Background and objective. Unilateral spatial neglect (USN) can interfere with rehabilitation processes and lead to poor functional outcome. The purpose of this study was to determine whether prism adaptation (PA) therapy improves USN and functional outcomes in stroke patients in the subacute stage. Methods. A multicenter, double-masked, randomized, controlled trial was conducted to evaluate the effects of a 2-week PA therapy on USN assessed with the Behavioral Inattention Test (BIT), the Catherine Bergego Scale (CBS), and activities of daily living (ADL) as evaluated with the Functional Independence Measure (FIM). A total of 38 USN patients with right-brain damage were divided into prism (n = 20) and control (n = 18) groups. Patients were divided into mild and severe USN groups according to BIT behavioral test (mild 55 and severe<55). The prism group performed repetitive pointing with prism glasses that induce rightward optical shift twice daily, 5 days per week, for 2 weeks, whereas the control group performed similar pointing training with neutral glasses. Results. The FIM improved significantly more in the prism group. In mild USN patients, there was significantly greater improvement of BIT and FIM in the prism group. Conclusions. PA therapy can significantly improve ADL in patients with subacute stroke. © 2011 American Society of Neurorehabilitation. Source

Tsuji O.,Keio University | Miura K.,Keio University | Fujiyoshi K.,Keio University | Fujiyoshi K.,Murayama Medical Center | And 3 more authors.
Neurotherapeutics | Year: 2011

Reports of functional recovery from spinal cord injury after the transplantation of rat fetus-derived neural stem cells and embryonic stem cells has raised great expectations for the successful clinical use of stem cell transplantation therapy. However, the ethical issues involved in destroying human embryos or fertilized oocytes to obtain stem cells have been a major obstacle to developing clinically useful stem cell sources, and the transplantation of stem cells isolated from other human embryonic tissues has not yet been developed for use in clinical applications. Recently, induced pluripotent stem cells, which can serve as a source of cells for autologous transplantation, have been attracting a great deal of attention as a clinically viable alternative to stem cells obtained directly from tissues. In this review, we outline the neural induction of mouse embryonic stem cells and induced pluripotent stem cells, their therapeutic efficacy in spinal cord injury, and their safety in vivo. © 2011 The American Society for Experimental NeuroTherapeutics, Inc. Source

Nishimura S.,35 Shinanomachi | Nishimura S.,Keio University | Yasuda A.,35 Shinanomachi | Iwai H.,35 Shinanomachi | And 12 more authors.
Molecular Brain | Year: 2013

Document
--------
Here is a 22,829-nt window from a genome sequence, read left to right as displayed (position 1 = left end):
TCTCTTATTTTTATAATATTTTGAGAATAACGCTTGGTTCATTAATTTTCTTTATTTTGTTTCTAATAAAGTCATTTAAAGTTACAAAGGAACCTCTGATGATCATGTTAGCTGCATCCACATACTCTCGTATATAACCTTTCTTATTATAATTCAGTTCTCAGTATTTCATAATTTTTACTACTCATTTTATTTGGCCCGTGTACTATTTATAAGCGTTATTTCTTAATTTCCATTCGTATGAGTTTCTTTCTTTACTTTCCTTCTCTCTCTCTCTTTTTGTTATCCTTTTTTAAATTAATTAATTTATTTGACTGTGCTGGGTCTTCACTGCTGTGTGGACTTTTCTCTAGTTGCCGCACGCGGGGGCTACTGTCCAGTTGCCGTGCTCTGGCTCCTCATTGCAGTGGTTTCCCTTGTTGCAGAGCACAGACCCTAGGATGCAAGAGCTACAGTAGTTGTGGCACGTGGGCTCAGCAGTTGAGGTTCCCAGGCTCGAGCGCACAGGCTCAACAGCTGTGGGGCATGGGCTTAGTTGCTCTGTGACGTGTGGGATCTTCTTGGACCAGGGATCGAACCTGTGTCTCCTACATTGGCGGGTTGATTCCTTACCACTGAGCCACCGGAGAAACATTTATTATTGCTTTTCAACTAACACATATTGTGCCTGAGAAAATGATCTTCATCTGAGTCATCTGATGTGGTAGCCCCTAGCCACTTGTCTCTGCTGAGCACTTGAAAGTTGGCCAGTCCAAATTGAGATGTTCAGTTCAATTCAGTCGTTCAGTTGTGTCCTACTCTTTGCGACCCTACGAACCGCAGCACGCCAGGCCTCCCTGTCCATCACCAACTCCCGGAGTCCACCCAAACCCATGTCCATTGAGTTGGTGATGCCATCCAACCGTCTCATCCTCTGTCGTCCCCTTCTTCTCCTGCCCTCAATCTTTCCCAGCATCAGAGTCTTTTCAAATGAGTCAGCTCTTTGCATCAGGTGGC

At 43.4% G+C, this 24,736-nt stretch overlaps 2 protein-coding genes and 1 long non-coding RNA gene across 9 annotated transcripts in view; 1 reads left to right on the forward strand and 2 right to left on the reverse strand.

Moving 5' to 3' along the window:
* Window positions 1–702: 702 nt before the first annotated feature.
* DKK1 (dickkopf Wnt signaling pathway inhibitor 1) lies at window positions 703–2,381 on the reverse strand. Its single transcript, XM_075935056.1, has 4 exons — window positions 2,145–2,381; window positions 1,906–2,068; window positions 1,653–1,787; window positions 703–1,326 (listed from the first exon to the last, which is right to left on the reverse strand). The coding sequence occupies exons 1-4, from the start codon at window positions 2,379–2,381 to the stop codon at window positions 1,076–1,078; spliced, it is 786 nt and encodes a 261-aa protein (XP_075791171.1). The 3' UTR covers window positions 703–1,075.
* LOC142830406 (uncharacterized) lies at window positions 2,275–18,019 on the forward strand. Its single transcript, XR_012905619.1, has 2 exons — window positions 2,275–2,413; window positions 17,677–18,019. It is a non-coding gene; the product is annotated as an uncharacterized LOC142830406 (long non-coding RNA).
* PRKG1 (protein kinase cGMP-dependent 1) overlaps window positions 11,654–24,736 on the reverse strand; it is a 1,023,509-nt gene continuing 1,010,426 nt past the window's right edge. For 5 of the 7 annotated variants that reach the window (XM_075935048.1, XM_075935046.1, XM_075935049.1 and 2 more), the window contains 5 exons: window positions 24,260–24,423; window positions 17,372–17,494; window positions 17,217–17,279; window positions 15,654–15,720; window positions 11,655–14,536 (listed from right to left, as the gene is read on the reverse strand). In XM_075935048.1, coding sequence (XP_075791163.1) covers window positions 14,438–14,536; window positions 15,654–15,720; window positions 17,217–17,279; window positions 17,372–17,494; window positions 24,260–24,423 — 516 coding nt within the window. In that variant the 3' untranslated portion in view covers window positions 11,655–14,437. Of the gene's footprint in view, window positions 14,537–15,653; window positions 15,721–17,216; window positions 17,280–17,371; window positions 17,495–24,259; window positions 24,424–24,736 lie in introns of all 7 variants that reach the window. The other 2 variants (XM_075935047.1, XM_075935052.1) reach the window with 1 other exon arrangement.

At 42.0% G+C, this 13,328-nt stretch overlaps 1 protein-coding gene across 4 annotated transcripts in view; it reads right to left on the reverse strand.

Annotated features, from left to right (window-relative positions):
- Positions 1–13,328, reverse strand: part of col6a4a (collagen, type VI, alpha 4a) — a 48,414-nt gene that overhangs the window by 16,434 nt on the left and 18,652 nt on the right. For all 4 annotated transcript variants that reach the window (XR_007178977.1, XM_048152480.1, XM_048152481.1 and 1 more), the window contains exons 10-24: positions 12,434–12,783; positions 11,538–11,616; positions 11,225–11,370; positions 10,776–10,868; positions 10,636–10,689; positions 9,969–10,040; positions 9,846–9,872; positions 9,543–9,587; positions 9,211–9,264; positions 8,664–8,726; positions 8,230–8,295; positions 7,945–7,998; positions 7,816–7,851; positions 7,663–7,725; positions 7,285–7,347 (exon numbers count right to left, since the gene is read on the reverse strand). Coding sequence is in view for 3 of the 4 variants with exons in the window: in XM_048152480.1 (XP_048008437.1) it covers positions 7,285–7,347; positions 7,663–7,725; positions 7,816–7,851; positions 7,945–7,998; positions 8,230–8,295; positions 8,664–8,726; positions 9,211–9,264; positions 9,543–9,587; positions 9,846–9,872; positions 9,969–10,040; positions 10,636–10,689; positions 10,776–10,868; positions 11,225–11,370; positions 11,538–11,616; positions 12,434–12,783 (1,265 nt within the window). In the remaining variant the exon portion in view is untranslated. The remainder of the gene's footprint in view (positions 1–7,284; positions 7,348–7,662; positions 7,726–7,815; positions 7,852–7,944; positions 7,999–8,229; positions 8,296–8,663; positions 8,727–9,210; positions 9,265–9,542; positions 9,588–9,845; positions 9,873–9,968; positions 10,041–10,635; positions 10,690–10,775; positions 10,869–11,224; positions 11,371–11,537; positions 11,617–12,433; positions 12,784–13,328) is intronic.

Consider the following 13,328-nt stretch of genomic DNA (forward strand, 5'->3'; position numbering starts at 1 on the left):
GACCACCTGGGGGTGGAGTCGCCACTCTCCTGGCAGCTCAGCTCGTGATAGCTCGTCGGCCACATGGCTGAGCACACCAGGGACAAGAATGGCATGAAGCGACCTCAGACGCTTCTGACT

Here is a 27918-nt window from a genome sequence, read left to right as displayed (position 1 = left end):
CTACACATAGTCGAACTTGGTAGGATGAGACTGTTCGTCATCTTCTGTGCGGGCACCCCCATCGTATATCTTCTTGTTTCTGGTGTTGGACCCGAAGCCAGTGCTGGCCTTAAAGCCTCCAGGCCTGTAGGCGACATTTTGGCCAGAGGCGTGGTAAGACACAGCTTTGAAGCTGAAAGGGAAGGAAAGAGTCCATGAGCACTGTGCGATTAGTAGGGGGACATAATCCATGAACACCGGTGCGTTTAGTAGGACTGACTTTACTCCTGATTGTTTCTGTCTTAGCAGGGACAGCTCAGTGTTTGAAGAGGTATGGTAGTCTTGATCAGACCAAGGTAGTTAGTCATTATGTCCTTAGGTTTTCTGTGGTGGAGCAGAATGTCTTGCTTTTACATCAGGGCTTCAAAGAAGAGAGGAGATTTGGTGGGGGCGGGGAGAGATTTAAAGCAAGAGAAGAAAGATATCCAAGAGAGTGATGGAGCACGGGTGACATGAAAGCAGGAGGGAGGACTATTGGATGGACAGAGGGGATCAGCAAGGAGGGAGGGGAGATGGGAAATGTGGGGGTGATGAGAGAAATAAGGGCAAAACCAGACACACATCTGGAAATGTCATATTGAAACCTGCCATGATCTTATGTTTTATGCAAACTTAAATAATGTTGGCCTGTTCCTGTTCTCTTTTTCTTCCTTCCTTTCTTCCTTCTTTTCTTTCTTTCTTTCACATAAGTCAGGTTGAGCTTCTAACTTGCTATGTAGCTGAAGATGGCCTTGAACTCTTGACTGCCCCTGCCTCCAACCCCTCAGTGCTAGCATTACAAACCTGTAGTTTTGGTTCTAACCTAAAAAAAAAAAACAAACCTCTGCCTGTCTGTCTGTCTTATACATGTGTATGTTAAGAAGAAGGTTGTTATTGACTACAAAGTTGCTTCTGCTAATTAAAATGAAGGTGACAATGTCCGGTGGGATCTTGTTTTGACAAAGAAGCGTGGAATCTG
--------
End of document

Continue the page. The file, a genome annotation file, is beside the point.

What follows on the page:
Background: The transplantation of neural stem/progenitor cells (NS/PCs) at the sub-acute phase of spinal cord injury, but not at the chronic phase, can promote functional recovery. However, the reasons for this difference and whether it involves the survival and/or fate of grafted cells under these two conditions remain unclear. To address this question, NS/PC transplantation was performed after contusive spinal cord injury in adult mice at the sub-acute and chronic phases. Results: Quantitative analyses using bio-imaging, which can noninvasively detect surviving grafted cells in living animals, revealed no significant difference in the survival rate of grafted cells between the sub-acute and chronic transplantation groups. Additionally, immunohistology revealed no significant difference in the differentiation phenotypes of grafted cells between the two groups. Microarray analysis revealed no significant differences in the expression of genes encoding inflammatory cytokines or growth factors, which affect the survival and/or fate of grafted cells, in the injured spinal cord between the sub-acute and chronic phases. By contrast, the distribution of chronically grafted NS/PCs was restricted compared to NS/PCs grafted at the sub-acute phase because a more prominent glial scar located around the lesion epicenter enclosed the grafted cells. Furthermore, microarray and histological analysis revealed that the infiltration of macrophages, especially M2 macrophages, which have anti-inflammatory role, was significantly higher at the sub-acute phase than the chronic phase. Ultimately, NS/PCs that were transplanted in the sub-acute phase, but not the chronic phase, promoted functional recovery compared with the vehicle control group. Conclusions: The extent of glial scar formation and the characteristics of inflammation is the most remarkable difference in the injured spinal cord microenvironment between the sub-acute and chronic phases. To achieve functional recovery by NS/PC transplantation in cases at the chronic phase, modification of the microenvironment of the injured spinal cord focusing on glial scar formation and inflammatory phenotype should be considered. © 2013 Nishimura et al.; licensee BioMed Central Ltd. Source